I like names. They’re really important pieces of people, if you think about it. They’re with you for the rest of your life, and to me, a woman who will most likely relinquish her last name after marriage, that’s pretty significant.
I’m named after my great-grandfather Charles Brown; he was a fruit farmer in Delaware and an all-around snazzy guy, from what I can gather. My grandmother called him Cappy because he was the “captain of their ship” family-wise. I think that’s pretty sweet. The name stuck, at least within the family, and my dad admired him so much that my parents named me after him. One of my aunts (on my mom’s side) was quoted to say, “What kind of name is Cappy?” and I’m pretty sure that my grandmother (also on my mom’s side) didn’t like it at all at first. But I am Cappy and I always will be and I love it. It’s unique – few people have my name and those who do are not named after Charles (Cappy) Brown. I am. And he will never be forgotten as long as I have to explain my name to other people. It usually goes something like this:
Me: Hi, I’m Cappy.
Them: You mean Cathy?
Me: No, I know my own name. Cappy.
Them: How’s that?
Me: Cappy. C-a-p-p-y.
Them: Ohhhh, Cappy. Is that your full name? Or is it short for something, like Copernicus or Capriella or Cappernickle?
Me: No. Please don’t think my parents are big enough fools to name me Cappernickle. I’m named after my great-grandfather.
Them: You’re named after an old guy?
When I was little, I had a hard time naming my stuffed animals; my rabbits were usually named Bunny or Bun-Bun (or, in the case of an orange bunny I had, Orangey) and my bear’s name was Bear-Bear. As I got older, the names got more creative. The snake I caught in my yard was named Sir Wednesday Mouser III until my sister let him out of his glass cage one day and he disappeared inside my house. My imaginary friends’ names were Annie, Mark, and Jenny, which, though not very exciting, were at least actual names.
When I got older and started writing stories, names became really important. I wrote a comic strip called Solemn the Lonely Bird about a penguin/toucan who was sad because nobody loved him. I also wrote “romance” stories in which the character who most resembled myself was usually named Annie or Ruby or Cleo and the man I ended up marrying was often Mark, Nick, or George. These names became significant in my own life; as soon as I met someone named Mark, I knew he was the boy I would fall in love with. As soon as there was a Ruby, she was destined to be my best friend. It never worked out quite like that…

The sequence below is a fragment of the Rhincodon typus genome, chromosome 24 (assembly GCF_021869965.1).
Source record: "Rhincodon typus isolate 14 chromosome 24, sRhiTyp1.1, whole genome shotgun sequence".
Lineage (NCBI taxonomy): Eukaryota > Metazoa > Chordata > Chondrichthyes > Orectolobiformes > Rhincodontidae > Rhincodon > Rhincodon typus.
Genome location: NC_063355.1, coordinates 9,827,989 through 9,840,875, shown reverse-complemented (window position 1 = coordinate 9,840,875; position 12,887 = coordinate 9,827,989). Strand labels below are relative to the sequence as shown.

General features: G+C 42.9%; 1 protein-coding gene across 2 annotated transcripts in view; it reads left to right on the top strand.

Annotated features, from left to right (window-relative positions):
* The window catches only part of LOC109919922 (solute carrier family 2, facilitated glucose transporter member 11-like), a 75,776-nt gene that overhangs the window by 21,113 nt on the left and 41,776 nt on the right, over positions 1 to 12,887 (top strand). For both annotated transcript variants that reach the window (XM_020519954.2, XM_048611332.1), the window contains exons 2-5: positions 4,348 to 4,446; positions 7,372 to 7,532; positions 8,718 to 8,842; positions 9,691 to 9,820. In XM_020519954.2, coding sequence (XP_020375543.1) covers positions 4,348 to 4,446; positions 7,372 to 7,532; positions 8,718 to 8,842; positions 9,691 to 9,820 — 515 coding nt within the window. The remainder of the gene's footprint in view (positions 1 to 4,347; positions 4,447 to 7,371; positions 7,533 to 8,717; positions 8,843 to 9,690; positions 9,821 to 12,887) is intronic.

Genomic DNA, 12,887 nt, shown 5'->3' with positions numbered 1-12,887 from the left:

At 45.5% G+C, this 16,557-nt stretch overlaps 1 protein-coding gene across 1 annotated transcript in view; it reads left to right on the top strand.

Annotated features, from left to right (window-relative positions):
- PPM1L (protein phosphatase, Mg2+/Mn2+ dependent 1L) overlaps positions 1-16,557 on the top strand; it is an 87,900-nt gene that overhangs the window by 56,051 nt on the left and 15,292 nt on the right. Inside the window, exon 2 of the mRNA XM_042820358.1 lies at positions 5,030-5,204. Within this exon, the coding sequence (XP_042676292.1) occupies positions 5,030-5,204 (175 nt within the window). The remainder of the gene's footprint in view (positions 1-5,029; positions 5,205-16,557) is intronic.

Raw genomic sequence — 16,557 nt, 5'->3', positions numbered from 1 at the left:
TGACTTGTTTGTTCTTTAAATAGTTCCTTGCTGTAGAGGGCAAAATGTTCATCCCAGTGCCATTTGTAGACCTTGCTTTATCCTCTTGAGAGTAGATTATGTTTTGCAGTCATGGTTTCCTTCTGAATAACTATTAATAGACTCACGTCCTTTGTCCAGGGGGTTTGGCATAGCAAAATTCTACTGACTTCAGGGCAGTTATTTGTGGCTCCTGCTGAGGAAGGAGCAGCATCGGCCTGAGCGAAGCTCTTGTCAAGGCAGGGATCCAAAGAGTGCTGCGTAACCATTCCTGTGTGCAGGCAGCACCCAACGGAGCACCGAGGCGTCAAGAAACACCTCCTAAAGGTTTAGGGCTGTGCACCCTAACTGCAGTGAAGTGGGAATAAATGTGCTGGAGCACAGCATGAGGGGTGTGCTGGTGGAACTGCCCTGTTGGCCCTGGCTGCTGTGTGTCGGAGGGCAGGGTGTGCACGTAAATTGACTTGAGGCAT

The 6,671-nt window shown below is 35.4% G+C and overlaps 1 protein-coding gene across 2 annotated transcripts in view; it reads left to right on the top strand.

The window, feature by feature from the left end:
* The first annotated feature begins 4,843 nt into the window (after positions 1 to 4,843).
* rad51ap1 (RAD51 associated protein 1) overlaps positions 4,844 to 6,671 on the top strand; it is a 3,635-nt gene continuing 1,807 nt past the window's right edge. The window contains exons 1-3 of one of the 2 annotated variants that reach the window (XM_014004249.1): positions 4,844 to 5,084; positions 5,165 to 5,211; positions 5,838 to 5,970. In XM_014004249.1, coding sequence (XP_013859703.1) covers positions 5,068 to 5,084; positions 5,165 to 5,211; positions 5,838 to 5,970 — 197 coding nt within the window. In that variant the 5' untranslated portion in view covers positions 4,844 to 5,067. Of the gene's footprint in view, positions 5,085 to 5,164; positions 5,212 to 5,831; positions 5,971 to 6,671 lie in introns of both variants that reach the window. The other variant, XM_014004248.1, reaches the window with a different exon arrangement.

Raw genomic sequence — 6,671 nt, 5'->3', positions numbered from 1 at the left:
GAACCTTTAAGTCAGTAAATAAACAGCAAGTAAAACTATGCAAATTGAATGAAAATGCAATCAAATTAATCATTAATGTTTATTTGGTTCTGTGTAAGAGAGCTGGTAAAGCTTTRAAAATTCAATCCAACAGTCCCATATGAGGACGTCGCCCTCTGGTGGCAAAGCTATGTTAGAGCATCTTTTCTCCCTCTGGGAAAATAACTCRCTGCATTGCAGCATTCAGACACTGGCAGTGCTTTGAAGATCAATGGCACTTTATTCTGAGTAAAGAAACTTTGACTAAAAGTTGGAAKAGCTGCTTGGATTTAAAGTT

And as with most females who are not in relationships and don’t see one coming in the near future, I have a really good time making up the names of the children I one day will not have. That’s right, I don’t want children. Granted, I’m pretty much a child myself so I don’t need to make the decision any time soon anyway, but they really freak me out. Sometimes I love them, sometimes they make me want to strangle myself, and sometimes I just have no idea how to hold them without breaking them. Anyway, I don’t really see myself having children, but I love making up their names. My sons will be named George, Julian, Charles (Charlie for short), and/or Wes. My daughters will be named Beatrix, Ginger, Julia, and something. I haven’t quite figured all the girls out yet; even though I like little girls better than little boys, I have a really difficult time naming female things (which is why it took me forever to pick out a name for my cat, which I thought would be a girl and then ended up being a boy anyway. His name is now Mickey, and I call him Bibbit. I have no idea, so please don’t ask).
So if I like your name, I will most likely either name my cat after you or stalk you and perform African-voodoo rituals on your shirts. You think I’m kidding? Just watch.